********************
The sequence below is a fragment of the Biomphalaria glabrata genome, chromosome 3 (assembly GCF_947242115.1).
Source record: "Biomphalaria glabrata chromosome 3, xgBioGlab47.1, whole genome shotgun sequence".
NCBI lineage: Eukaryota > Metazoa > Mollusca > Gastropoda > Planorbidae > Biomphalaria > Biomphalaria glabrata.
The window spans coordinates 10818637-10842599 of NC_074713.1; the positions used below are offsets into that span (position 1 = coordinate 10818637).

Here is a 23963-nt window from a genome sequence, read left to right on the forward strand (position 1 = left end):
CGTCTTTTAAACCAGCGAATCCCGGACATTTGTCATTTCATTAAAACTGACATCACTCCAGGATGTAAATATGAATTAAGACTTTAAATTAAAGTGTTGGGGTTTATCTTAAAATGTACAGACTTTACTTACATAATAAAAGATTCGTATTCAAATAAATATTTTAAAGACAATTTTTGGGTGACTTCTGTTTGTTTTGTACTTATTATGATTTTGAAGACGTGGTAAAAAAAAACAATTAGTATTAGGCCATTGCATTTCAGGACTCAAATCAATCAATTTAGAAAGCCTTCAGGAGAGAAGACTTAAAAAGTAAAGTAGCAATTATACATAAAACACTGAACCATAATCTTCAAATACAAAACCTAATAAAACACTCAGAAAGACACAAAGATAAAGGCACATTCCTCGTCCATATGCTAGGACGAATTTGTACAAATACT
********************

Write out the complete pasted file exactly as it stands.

The sequence below is a fragment of the Biomphalaria glabrata genome, chromosome 3 (assembly GCF_947242115.1).
Source record: "Biomphalaria glabrata chromosome 3, xgBioGlab47.1, whole genome shotgun sequence".
NCBI lineage: Eukaryota > Metazoa > Mollusca > Gastropoda > Planorbidae > Biomphalaria > Biomphalaria glabrata.
The window spans coordinates 10818637-10842599 of NC_074713.1; the positions used below are offsets into that span (position 1 = coordinate 10818637).

Here is a 23963-nt window from a genome sequence, read left to right on the forward strand (position 1 = left end):
CGTCTTTTAAACCAGCGAATCCCGGACATTTGTCATTTCATTAAAACTGACATCACTCCAGGATGTAAATATGAATTAAGACTTTAAATTAAAGTGTTGGGGTTTATCTTAAAATGTACAGACTTTACTTACATAATAAAAGATTCGTATTCAAATAAATATTTTAAAGACAATTTTTGGGTGACTTCTGTTTGTTTTGTACTTATTATGATTTTGAAGACGTGGTAAAAAAAAACAATTAGTATTAGGCCATTGCATTTCAGGACTCAAATCAATCAATTTAGAAAGCCTTCAGGAGAGAAGACTTAAAAAGTAAAGTAGCAATTATACATAAAACACTGAACCATAATCTTCAAATACAAAACCTAATAAAACACTCAGAAAGACACAAAGATAAAGGCACATTCCTCGTCCATATGCTAGGACGAATTTGTACAAATACT